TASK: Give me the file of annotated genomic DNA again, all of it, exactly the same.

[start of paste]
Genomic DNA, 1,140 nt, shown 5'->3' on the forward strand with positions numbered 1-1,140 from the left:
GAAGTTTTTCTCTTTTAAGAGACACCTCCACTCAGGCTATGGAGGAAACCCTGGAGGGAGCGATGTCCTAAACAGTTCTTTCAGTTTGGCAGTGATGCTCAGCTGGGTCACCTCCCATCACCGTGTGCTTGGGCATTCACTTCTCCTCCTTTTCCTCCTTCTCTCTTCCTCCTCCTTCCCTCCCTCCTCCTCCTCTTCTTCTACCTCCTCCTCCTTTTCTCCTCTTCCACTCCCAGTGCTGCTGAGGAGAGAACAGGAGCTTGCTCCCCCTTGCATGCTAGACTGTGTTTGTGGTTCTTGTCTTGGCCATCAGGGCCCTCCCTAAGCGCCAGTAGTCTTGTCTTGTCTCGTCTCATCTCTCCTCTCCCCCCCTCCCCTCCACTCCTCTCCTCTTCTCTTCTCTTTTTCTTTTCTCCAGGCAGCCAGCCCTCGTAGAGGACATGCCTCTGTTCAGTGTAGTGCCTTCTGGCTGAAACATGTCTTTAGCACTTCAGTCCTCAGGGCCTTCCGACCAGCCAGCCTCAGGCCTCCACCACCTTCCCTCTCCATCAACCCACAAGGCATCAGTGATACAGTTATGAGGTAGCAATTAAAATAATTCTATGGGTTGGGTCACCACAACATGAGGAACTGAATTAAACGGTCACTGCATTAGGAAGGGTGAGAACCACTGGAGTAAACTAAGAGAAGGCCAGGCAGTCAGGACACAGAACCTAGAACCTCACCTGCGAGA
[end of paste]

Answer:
Genomic DNA, 1,140 nt, shown 5'->3' on the forward strand with positions numbered 1-1,140 from the left:
GAAGTTTTTCTCTTTTAAGAGACACCTCCACTCAGGCTATGGAGGAAACCCTGGAGGGAGCGATGTCCTAAACAGTTCTTTCAGTTTGGCAGTGATGCTCAGCTGGGTCACCTCCCATCACCGTGTGCTTGGGCATTCACTTCTCCTCCTTTTCCTCCTTCTCTCTTCCTCCTCCTTCCCTCCCTCCTCCTCCTCTTCTTCTACCTCCTCCTCCTTTTCTCCTCTTCCACTCCCAGTGCTGCTGAGGAGAGAACAGGAGCTTGCTCCCCCTTGCATGCTAGACTGTGTTTGTGGTTCTTGTCTTGGCCATCAGGGCCCTCCCTAAGCGCCAGTAGTCTTGTCTTGTCTCGTCTCATCTCTCCTCTCCCCCCCTCCCCTCCACTCCTCTCCTCTTCTCTTCTCTTTTTCTTTTCTCCAGGCAGCCAGCCCTCGTAGAGGACATGCCTCTGTTCAGTGTAGTGCCTTCTGGCTGAAACATGTCTTTAGCACTTCAGTCCTCAGGGCCTTCCGACCAGCCAGCCTCAGGCCTCCACCACCTTCCCTCTCCATCAACCCACAAGGCATCAGTGATACAGTTATGAGGTAGCAATTAAAATAATTCTATGGGTTGGGTCACCACAACATGAGGAACTGAATTAAACGGTCACTGCATTAGGAAGGGTGAGAACCACTGGAGTAAACTAAGAGAAGGCCAGGCAGTCAGGACACAGAACCTAGAACCTCACCTGCGAGA